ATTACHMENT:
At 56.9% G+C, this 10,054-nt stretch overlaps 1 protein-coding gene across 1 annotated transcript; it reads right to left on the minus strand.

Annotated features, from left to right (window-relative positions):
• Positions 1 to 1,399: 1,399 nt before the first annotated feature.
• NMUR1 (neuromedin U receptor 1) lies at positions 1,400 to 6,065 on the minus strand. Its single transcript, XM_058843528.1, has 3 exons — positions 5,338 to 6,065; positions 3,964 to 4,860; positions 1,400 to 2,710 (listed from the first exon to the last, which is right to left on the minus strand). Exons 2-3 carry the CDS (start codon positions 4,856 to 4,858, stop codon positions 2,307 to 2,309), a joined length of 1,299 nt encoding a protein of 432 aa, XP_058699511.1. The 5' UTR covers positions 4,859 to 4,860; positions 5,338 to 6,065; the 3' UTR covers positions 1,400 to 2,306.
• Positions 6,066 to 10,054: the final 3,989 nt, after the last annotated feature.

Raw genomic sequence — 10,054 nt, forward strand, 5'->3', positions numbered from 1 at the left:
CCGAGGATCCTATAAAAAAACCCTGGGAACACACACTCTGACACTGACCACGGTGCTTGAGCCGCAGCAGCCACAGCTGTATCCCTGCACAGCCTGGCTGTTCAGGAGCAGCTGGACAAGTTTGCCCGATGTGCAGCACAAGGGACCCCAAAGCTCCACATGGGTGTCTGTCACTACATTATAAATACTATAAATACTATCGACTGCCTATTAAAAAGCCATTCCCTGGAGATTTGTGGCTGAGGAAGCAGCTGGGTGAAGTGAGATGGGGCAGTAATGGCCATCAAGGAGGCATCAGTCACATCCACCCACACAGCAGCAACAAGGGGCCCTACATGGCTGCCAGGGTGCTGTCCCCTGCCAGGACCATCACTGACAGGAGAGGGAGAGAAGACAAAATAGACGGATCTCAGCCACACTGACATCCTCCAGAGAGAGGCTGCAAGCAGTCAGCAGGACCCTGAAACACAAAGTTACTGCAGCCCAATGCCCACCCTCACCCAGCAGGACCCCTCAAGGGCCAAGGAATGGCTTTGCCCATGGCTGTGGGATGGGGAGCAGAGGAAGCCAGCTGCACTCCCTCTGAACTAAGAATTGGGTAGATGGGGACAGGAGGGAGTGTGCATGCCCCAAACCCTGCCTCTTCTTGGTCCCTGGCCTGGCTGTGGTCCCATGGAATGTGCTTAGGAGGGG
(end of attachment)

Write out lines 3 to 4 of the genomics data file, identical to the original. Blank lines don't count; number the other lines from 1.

• Positions 1 to 1,399: 1,399 nt before the first annotated feature.
• NMUR1 (neuromedin U receptor 1) lies at positions 1,400 to 6,065 on the minus strand. Its single transcript, XM_058843528.1, has 3 exons — positions 5,338 to 6,065; positions 3,964 to 4,860; positions 1,400 to 2,710 (listed from the first exon to the last, which is right to left on the minus strand). Exons 2-3 carry the CDS (start codon positions 4,856 to 4,858, stop codon positions 2,307 to 2,309), a joined length of 1,299 nt encoding a protein of 432 aa, XP_058699511.1. The 5' UTR covers positions 4,859 to 4,860; positions 5,338 to 6,065; the 3' UTR covers positions 1,400 to 2,306.